I picked up Station Eleven because so many people had been saying how good it was. They were all right. Out of all the novels I’ve read this year, this one definitely goes down as the best one I’ve read. Emily St. John Mandel has created such a vividly real world that I’d love for her to continue the story in another book.
Review copy provided by Knopf
Friday, December 12, 2014
Evan Skolnick's new book VIDEO GAME STORYTELLING is a welcome introduction to the concept of writing stories for video games. The book is divided into two parts. In the first part, Skolnick covers the basics of storytelling, which includes three-act structure, the hero's journey, writing and believability, and the narrative force of conflict, among many other important concepts in the world of storytelling. These are the things that are true of stories, regardless of the medium. Part 2 looks more closely at how the storytelling elements are applied specifically to games. It's interesting that there really aren't many big names associated with video game stories. As Skolnick shows, it's because the video game narrative isn't the job of one person. Video game design is the work of a team of people, working together to create the best gamer experience possible. Part 2 takes you into the video game development process and the many people that are a part of it. Learn about gaming environments, missions, and character design.
VIDEO GAME STORYTELLING is an insightful introduction to the world of video game design from a storytelling perspective. It's a great book for storytellers in general, but specifically for those who want to create their own video game stories.
Review copy provided by Blogging for Books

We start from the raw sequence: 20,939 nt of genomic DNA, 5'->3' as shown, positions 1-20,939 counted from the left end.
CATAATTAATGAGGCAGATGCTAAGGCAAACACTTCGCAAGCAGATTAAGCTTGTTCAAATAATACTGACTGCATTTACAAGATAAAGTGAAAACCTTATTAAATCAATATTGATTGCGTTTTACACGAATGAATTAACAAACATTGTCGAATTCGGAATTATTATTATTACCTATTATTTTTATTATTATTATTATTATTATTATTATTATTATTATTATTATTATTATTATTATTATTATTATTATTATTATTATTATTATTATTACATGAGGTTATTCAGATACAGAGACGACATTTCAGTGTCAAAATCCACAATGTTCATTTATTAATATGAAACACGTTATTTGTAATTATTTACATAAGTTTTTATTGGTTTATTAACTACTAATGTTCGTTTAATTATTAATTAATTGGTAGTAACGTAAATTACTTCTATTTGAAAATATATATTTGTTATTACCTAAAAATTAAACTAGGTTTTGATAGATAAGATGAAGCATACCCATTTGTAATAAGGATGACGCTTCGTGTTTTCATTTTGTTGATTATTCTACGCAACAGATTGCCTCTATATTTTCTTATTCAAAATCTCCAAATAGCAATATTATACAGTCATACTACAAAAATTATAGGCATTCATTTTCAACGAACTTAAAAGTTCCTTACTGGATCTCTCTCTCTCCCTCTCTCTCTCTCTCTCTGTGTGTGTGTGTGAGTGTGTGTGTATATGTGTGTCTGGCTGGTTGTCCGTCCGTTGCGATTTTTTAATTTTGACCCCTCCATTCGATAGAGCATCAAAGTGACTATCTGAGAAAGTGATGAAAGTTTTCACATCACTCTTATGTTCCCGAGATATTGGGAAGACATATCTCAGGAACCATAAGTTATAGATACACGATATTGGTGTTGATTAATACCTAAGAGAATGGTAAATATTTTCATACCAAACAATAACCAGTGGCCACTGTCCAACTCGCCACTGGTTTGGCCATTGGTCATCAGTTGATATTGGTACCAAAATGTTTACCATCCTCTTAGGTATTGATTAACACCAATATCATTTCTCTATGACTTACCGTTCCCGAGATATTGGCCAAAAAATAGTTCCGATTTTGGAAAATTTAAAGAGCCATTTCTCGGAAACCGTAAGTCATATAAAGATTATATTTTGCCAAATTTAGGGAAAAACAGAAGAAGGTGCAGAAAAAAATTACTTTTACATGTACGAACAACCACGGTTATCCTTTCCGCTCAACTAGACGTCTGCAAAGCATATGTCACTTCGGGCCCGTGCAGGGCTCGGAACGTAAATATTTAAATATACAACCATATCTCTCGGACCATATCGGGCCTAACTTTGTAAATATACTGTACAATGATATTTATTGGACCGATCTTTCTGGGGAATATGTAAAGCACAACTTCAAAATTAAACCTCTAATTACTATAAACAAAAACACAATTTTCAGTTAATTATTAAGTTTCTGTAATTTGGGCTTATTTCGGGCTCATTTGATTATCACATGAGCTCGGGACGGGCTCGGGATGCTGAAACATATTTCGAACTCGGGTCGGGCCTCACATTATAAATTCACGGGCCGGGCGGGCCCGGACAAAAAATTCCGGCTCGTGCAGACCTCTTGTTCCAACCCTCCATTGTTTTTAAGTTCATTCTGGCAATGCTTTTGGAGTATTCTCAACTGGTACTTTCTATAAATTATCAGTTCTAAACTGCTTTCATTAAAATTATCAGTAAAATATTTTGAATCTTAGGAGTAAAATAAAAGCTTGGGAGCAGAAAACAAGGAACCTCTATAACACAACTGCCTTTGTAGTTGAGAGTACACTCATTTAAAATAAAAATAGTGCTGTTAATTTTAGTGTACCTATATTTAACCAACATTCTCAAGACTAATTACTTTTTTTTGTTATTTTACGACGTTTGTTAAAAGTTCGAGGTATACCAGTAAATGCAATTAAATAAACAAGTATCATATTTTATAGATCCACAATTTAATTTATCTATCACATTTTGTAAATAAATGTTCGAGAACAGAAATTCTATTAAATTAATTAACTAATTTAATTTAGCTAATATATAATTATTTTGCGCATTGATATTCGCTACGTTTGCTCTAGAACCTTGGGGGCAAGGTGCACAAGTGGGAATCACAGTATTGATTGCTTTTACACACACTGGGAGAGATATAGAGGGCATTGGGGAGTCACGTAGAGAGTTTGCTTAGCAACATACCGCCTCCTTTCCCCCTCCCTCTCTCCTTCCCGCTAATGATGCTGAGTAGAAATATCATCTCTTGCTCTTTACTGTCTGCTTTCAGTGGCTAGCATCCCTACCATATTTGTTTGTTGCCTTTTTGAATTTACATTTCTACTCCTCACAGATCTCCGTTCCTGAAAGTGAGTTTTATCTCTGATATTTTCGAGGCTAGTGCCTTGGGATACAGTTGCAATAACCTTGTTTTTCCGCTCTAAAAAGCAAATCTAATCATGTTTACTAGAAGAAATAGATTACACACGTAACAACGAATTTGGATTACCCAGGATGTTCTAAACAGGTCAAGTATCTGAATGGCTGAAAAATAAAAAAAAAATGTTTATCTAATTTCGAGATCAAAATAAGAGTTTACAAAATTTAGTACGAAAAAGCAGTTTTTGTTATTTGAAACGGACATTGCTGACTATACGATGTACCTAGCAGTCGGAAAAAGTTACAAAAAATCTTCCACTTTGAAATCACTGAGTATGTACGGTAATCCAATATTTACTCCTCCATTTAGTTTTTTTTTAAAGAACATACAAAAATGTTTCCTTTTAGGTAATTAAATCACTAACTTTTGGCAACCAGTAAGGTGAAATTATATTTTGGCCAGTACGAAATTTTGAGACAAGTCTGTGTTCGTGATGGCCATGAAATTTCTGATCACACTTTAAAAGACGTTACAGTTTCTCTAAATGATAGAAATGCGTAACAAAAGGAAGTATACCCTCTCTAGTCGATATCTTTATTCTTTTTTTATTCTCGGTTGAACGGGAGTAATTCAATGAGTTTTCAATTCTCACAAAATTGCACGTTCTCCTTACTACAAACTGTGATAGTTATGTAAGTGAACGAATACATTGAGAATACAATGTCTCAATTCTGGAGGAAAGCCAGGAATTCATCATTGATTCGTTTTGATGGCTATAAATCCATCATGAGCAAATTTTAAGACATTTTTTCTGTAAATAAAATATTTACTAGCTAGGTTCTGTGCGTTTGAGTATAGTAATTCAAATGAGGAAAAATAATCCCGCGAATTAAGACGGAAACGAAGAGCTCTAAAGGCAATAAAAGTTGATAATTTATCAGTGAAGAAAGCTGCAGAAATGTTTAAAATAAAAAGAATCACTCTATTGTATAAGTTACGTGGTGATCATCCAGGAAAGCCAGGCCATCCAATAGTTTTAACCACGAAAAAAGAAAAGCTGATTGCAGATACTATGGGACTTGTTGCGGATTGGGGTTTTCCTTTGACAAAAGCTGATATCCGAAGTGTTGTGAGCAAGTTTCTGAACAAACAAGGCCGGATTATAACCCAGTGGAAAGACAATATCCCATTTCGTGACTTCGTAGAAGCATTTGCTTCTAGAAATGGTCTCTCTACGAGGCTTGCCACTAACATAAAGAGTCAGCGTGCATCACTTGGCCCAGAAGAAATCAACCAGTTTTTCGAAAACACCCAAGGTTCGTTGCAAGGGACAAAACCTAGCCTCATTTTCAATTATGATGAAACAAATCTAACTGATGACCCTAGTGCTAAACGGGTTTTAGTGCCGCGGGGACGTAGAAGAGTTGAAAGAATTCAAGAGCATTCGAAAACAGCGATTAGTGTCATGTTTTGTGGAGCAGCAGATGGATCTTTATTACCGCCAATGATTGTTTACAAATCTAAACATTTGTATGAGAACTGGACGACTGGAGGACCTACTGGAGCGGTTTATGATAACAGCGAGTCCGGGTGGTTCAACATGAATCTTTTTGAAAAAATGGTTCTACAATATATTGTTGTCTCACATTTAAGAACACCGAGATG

Monday, December 8, 2014
Joshua Ryan Butler, in his new book THE SKELETONS IN GOD'S CLOSET, chooses not to run from these questions, but to face them head-on, and he does so thoughtfully and with a heart toward understanding God for who he truly is. I've often wrestled with the concept of hell until I discovered much of what Butler conveys in this book. Though I don't agree with the idea that he seems to present that hell is created by humans, I do agree that the condition humans end up in begins in the human heart. Salvation is an interruption to the natural progression of the human heart toward more and more evil. It's a rescue from the worst in us to love God and love others. It's a restoration to who we were designed to be. Hell, however, is what happens when we definitively reject God's rescue of us. We become worse and worse as we are separated from the true source of life.
Butler presents God as truly loving in what he does, even when it seems harsh. He shows how God's love requires judgment; it requires a desire to eliminate the evil infection in human beings. While this isn't a deep theology book, it is a very thought-provoking book that genuinely wrestles with the questions. The only complaint I would have toward this book is that I wish Butler would have dealt in more detail with the verse that describes hell as a place created for the devil and his angels. This verse doesn't necessarily undo what he teaches in his section about hell, but I think it's an important verse to wrestle with.
Butler presents God as truly more beautiful than we could imagine. God communicates in a way that requires thought, but he can be understood. Unfortunately, he's often been misunderstood. I didn't expect this book to be that great, but I thoroughly enjoyed it.
Review copy provided by BookLook Bloggers